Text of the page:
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Ecumenism and Abortion: A Case Study of Pluralism, Privatization and the Public Conscience
Review of Religious Research
Vol. 30, No. 3 (Mar., 1989), pp. 225-235
Published by: Religious Research Association, Inc.
Stable URL: http://www.jstor.org/stable/3511507
Page Count: 11
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This paper uses the Churches' responses to the controversy over abortion as a measure of the internalization of ecumenism. The data used in the essay include interviews with ecumenical officers and the minutes of the American Bishops Pro-life Committee. The main conclusion is that during the controversy "mainstream" Protestantism and Roman Catholicism reverted to post-Reformation and pre-Vatican II ideological roles, with Catholicism opposing under the banner of objective moral truth the legalization of abortion and liberal Protestantism under the banner of subjective conscience providing a belated religious justification to the legalization promoted first by secularist activists. This reversal to historic ideological roles actually distorted the more nuanced positions of these Churches in the controversy, but the lack of an ecumenical context obscured these shared tensions and prevented the Churches from contributing to a better public structuring of the moral ambiguities most Americans felt and still experience about abortion and the extent of its legalization. The essay concludes that only in an ecumenical context can religious pluralism lead to more inclusive moral commitments rather than to a further privatization of religion.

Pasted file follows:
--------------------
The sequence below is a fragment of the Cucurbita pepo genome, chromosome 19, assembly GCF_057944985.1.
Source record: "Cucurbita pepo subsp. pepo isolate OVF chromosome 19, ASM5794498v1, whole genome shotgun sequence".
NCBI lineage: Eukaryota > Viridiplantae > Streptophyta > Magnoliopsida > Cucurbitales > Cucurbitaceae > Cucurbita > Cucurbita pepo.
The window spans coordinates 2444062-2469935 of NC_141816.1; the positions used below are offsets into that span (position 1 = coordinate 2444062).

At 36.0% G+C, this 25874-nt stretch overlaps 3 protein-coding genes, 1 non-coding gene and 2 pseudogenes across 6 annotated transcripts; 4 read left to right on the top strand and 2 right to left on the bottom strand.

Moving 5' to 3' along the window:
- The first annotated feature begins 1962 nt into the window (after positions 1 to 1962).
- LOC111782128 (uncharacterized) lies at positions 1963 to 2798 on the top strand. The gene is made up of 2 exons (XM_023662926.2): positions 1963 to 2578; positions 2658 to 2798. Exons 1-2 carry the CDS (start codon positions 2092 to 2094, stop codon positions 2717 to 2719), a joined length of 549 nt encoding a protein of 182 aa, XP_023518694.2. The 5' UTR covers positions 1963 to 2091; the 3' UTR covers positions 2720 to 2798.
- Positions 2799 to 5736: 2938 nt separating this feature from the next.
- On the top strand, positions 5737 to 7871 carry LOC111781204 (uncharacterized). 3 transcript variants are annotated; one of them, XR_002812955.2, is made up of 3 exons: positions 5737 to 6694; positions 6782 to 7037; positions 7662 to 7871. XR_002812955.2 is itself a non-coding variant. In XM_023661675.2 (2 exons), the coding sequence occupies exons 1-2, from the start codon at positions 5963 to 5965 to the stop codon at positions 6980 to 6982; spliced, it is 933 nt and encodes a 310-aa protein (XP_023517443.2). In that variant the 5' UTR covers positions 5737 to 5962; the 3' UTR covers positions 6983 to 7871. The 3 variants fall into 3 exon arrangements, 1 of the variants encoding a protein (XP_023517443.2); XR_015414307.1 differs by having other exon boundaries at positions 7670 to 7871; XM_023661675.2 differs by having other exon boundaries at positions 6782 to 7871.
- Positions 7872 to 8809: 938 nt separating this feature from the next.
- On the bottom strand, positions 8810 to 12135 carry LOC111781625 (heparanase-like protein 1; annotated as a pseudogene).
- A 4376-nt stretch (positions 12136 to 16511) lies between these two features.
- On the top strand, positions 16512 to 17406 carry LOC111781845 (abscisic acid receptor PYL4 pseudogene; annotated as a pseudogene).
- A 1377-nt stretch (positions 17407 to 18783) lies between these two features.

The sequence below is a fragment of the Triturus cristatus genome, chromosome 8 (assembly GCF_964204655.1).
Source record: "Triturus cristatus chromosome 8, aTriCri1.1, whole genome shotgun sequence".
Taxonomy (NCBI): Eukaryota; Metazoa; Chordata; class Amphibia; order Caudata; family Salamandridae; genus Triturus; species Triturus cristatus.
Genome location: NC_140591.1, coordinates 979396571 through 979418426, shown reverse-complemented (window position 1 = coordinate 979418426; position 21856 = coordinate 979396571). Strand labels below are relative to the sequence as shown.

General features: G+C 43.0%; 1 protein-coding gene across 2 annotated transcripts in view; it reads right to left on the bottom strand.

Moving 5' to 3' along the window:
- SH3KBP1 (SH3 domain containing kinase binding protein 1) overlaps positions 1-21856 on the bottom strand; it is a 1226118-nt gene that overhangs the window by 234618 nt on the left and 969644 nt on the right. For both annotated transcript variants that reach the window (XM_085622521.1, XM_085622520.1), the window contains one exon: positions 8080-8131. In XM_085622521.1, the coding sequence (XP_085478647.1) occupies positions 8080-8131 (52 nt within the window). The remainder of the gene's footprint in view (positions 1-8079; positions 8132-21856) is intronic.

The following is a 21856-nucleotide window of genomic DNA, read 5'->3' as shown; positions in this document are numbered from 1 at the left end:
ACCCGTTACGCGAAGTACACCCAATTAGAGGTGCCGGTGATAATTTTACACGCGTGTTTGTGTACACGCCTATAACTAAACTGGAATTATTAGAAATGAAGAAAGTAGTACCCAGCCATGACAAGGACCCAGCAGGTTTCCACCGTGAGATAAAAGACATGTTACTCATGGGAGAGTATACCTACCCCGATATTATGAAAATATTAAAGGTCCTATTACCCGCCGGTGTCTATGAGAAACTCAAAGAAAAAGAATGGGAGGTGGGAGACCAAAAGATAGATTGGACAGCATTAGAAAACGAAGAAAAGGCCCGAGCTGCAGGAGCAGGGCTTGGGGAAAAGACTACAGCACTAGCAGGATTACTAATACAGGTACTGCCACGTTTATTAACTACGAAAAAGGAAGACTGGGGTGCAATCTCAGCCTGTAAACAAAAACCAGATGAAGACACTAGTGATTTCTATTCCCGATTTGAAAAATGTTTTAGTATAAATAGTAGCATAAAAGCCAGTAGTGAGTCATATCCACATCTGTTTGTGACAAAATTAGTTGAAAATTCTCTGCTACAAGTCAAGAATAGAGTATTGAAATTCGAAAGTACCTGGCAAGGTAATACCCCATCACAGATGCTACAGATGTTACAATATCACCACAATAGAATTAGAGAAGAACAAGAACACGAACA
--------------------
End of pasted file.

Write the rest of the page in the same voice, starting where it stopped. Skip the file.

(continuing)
Review of Religious Research © 1989 Religious Research Association, Inc.